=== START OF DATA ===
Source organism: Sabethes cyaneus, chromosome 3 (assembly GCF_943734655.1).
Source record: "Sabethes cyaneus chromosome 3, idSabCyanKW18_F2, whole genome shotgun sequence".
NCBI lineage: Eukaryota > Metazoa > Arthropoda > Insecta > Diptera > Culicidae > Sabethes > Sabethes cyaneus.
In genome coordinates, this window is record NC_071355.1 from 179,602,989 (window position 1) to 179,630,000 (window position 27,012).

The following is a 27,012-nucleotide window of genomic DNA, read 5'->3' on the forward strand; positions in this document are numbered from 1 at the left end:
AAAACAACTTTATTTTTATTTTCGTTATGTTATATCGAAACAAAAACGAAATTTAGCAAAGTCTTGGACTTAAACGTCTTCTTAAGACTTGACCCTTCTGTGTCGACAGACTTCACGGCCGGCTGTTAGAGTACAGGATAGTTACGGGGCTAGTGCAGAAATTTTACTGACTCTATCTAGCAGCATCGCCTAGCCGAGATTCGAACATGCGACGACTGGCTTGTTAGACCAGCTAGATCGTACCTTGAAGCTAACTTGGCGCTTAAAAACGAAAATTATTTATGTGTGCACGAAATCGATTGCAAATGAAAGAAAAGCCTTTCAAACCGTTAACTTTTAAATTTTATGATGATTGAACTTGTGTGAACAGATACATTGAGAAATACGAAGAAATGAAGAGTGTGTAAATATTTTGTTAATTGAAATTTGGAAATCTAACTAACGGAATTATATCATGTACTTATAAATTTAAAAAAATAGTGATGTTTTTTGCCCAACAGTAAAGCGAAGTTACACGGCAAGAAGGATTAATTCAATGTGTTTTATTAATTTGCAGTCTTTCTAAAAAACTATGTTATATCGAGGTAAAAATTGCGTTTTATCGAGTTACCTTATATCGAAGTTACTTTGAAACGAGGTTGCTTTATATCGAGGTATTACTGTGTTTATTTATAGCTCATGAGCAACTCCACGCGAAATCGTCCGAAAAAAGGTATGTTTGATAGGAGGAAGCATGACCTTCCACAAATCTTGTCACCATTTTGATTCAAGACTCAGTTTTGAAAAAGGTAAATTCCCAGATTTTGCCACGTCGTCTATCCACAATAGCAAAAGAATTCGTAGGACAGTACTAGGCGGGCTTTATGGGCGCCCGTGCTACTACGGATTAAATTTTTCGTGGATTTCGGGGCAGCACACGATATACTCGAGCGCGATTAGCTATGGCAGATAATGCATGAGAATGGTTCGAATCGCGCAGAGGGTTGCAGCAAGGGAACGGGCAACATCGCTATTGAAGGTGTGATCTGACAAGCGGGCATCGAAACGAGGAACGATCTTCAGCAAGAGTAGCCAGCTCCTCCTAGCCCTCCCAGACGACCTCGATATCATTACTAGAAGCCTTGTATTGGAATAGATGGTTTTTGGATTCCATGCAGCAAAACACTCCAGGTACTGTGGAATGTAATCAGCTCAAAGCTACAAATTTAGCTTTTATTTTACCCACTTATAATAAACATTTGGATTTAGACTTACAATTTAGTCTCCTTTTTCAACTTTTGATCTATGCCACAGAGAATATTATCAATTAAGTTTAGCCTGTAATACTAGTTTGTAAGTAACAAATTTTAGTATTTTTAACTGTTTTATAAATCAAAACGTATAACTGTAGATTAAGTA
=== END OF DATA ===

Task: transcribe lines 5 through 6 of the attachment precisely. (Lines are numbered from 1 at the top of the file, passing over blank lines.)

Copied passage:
The following is a 27,012-nucleotide window of genomic DNA, read 5'->3' on the forward strand; positions in this document are numbered from 1 at the left end:
AAAACAACTTTATTTTTATTTTCGTTATGTTATATCGAAACAAAAACGAAATTTAGCAAAGTCTTGGACTTAAACGTCTTCTTAAGACTTGACCCTTCTGTGTCGACAGACTTCACGGCCGGCTGTTAGAGTACAGGATAGTTACGGGGCTAGTGCAGAAATTTTACTGACTCTATCTAGCAGCATCGCCTAGCCGAGATTCGAACATGCGACGACTGGCTTGTTAGACCAGCTAGATCGTACCTTGAAGCTAACTTGGCGCTTAAAAACGAAAATTATTTATGTGTGCACGAAATCGATTGCAAATGAAAGAAAAGCCTTTCAAACCGTTAACTTTTAAATTTTATGATGATTGAACTTGTGTGAACAGATACATTGAGAAATACGAAGAAATGAAGAGTGTGTAAATATTTTGTTAATTGAAATTTGGAAATCTAACTAACGGAATTATATCATGTACTTATAAATTTAAAAAAATAGTGATGTTTTTTGCCCAACAGTAAAGCGAAGTTACACGGCAAGAAGGATTAATTCAATGTGTTTTATTAATTTGCAGTCTTTCTAAAAAACTATGTTATATCGAGGTAAAAATTGCGTTTTATCGAGTTACCTTATATCGAAGTTACTTTGAAACGAGGTTGCTTTATATCGAGGTATTACTGTGTTTATTTATAGCTCATGAGCAACTCCACGCGAAATCGTCCGAAAAAAGGTATGTTTGATAGGAGGAAGCATGACCTTCCACAAATCTTGTCACCATTTTGATTCAAGACTCAGTTTTGAAAAAGGTAAATTCCCAGATTTTGCCACGTCGTCTATCCACAATAGCAAAAGAATTCGTAGGACAGTACTAGGCGGGCTTTATGGGCGCCCGTGCTACTACGGATTAAATTTTTCGTGGATTTCGGGGCAGCACACGATATACTCGAGCGCGATTAGCTATGGCAGATAATGCATGAGAATGGTTCGAATCGCGCAGAGGGTTGCAGCAAGGGAACGGGCAACATCGCTATTGAAGGTGTGATCTGACAAGCGGGCATCGAAACGAGGAACGATCTTCAGCAAGAGTAGCCAGCTCCTCCTAGCCCTCCCAGACGACCTCGATATCATTACTAGAAGCCTTGTATTGGAATAGATGGTTTTTGGATTCCATGCAGCAAAACACTCCAGGTACTGTGGAATGTAATCAGCTCAAAGCTACAAATTTAGCTTTTATTTTACCCACTTATAATAAACATTTGGATTTAGACTTACAATTTAGTCTCCTTTTTCAACTTTTGATCTATGCCACAGAGAATATTATCAATTAAGTTTAGCCTGTAATACTAGTTTGTAAGTAACAAATTTTAGTATTTTTAACTGTTTTATAAATCAAAACGTATAACTGTAGATTAAGTA